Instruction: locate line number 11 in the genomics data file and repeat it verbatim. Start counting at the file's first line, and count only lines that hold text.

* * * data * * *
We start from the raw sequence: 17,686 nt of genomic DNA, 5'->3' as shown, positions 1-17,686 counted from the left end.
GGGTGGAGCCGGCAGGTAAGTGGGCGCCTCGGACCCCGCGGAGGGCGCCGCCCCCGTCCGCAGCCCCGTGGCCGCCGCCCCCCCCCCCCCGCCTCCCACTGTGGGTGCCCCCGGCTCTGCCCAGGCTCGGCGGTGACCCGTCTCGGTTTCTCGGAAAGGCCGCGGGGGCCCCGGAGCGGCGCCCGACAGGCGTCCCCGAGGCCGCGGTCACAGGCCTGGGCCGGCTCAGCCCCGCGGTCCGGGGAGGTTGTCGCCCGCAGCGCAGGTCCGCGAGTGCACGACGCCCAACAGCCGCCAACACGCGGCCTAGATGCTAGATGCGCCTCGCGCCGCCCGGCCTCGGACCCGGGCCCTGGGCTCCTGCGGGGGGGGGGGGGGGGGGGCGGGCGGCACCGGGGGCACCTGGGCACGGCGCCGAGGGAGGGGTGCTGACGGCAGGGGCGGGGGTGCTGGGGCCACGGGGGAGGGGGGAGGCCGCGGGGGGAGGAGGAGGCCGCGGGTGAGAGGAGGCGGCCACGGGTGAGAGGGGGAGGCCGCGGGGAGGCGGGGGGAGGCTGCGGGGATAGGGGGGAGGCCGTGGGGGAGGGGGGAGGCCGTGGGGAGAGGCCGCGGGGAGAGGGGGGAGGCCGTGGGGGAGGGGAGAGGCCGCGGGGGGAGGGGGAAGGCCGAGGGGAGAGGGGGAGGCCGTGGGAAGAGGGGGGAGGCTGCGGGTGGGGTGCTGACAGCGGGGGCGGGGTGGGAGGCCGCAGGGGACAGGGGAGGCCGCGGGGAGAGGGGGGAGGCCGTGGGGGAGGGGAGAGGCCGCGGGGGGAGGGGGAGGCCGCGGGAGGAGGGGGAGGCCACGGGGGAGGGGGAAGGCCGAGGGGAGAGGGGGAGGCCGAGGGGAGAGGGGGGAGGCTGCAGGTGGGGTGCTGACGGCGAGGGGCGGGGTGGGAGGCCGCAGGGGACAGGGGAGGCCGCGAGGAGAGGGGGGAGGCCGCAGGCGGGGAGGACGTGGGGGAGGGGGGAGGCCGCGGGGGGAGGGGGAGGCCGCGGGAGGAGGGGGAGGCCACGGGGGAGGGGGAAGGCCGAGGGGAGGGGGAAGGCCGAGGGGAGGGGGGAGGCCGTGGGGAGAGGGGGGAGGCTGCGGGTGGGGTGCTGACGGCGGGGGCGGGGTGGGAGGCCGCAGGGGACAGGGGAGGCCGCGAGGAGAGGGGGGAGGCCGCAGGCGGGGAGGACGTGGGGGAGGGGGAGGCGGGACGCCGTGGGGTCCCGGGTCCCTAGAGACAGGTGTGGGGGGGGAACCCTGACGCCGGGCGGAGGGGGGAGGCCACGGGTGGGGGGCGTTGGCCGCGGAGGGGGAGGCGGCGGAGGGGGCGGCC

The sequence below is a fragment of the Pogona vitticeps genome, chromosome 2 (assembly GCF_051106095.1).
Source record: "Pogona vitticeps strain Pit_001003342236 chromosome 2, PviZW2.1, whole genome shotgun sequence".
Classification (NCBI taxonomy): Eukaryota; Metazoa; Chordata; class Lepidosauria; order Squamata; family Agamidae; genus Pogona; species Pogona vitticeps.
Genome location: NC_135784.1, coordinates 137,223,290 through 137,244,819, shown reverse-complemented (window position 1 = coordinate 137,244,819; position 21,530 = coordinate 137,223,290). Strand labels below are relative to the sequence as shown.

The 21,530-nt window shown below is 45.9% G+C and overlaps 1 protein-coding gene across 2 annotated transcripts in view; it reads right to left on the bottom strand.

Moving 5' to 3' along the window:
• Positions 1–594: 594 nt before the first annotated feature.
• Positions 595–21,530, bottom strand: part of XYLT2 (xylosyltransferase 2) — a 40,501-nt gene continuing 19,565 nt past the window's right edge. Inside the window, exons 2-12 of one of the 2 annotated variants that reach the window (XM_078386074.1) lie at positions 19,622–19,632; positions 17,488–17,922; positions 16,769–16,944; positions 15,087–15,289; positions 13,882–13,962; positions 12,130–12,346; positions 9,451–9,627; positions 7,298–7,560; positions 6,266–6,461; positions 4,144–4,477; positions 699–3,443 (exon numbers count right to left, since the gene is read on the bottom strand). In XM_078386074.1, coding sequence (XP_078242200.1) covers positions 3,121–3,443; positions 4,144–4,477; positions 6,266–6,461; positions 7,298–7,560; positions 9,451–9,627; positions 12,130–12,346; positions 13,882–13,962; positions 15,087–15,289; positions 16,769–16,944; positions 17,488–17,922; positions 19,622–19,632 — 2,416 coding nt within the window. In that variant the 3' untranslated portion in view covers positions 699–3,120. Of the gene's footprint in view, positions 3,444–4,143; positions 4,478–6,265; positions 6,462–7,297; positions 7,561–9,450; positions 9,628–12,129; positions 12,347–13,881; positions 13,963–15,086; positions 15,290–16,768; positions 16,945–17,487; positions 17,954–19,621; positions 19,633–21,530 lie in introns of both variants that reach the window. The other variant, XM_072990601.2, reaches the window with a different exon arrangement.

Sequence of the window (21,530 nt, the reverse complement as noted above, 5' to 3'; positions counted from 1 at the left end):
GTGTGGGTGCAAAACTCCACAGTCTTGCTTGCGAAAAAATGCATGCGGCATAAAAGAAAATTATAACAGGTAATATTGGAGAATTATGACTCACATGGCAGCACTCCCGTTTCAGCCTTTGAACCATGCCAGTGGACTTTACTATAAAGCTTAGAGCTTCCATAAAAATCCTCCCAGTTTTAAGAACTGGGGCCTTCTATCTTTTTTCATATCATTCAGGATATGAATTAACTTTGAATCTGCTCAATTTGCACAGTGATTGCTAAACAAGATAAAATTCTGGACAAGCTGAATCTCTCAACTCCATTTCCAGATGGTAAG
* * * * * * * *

Sequence of the window (21,530 nt, the reverse complement as noted above, 5' to 3'; positions counted from 1 at the left end):